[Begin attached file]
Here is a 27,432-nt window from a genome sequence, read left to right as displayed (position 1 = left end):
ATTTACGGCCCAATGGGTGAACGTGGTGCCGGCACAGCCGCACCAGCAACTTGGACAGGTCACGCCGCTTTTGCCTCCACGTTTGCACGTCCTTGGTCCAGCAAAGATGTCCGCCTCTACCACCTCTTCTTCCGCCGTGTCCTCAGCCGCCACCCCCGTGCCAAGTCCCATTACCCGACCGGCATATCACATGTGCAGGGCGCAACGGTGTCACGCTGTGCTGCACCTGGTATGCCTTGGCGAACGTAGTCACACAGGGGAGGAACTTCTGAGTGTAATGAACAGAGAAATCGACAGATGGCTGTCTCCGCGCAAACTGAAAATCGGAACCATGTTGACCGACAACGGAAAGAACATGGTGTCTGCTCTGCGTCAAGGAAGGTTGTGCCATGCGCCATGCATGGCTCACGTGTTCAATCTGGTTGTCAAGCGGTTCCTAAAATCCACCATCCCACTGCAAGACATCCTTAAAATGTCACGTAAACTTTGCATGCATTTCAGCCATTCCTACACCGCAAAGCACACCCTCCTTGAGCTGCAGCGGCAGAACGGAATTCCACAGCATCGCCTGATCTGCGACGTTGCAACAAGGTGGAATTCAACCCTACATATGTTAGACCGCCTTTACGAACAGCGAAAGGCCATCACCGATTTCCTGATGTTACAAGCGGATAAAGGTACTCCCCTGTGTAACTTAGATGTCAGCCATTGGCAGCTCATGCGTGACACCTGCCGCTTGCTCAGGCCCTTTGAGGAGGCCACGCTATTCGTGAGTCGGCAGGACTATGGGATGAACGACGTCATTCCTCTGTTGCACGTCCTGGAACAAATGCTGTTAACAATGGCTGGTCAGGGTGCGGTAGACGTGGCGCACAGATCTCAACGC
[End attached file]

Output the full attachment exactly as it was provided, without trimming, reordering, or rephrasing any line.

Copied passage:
Here is a 27,432-nt window from a genome sequence, read left to right as displayed (position 1 = left end):
ATTTACGGCCCAATGGGTGAACGTGGTGCCGGCACAGCCGCACCAGCAACTTGGACAGGTCACGCCGCTTTTGCCTCCACGTTTGCACGTCCTTGGTCCAGCAAAGATGTCCGCCTCTACCACCTCTTCTTCCGCCGTGTCCTCAGCCGCCACCCCCGTGCCAAGTCCCATTACCCGACCGGCATATCACATGTGCAGGGCGCAACGGTGTCACGCTGTGCTGCACCTGGTATGCCTTGGCGAACGTAGTCACACAGGGGAGGAACTTCTGAGTGTAATGAACAGAGAAATCGACAGATGGCTGTCTCCGCGCAAACTGAAAATCGGAACCATGTTGACCGACAACGGAAAGAACATGGTGTCTGCTCTGCGTCAAGGAAGGTTGTGCCATGCGCCATGCATGGCTCACGTGTTCAATCTGGTTGTCAAGCGGTTCCTAAAATCCACCATCCCACTGCAAGACATCCTTAAAATGTCACGTAAACTTTGCATGCATTTCAGCCATTCCTACACCGCAAAGCACACCCTCCTTGAGCTGCAGCGGCAGAACGGAATTCCACAGCATCGCCTGATCTGCGACGTTGCAACAAGGTGGAATTCAACCCTACATATGTTAGACCGCCTTTACGAACAGCGAAAGGCCATCACCGATTTCCTGATGTTACAAGCGGATAAAGGTACTCCCCTGTGTAACTTAGATGTCAGCCATTGGCAGCTCATGCGTGACACCTGCCGCTTGCTCAGGCCCTTTGAGGAGGCCACGCTATTCGTGAGTCGGCAGGACTATGGGATGAACGACGTCATTCCTCTGTTGCACGTCCTGGAACAAATGCTGTTAACAATGGCTGGTCAGGGTGCGGTAGACGTGGCGCACAGATCTCAACGC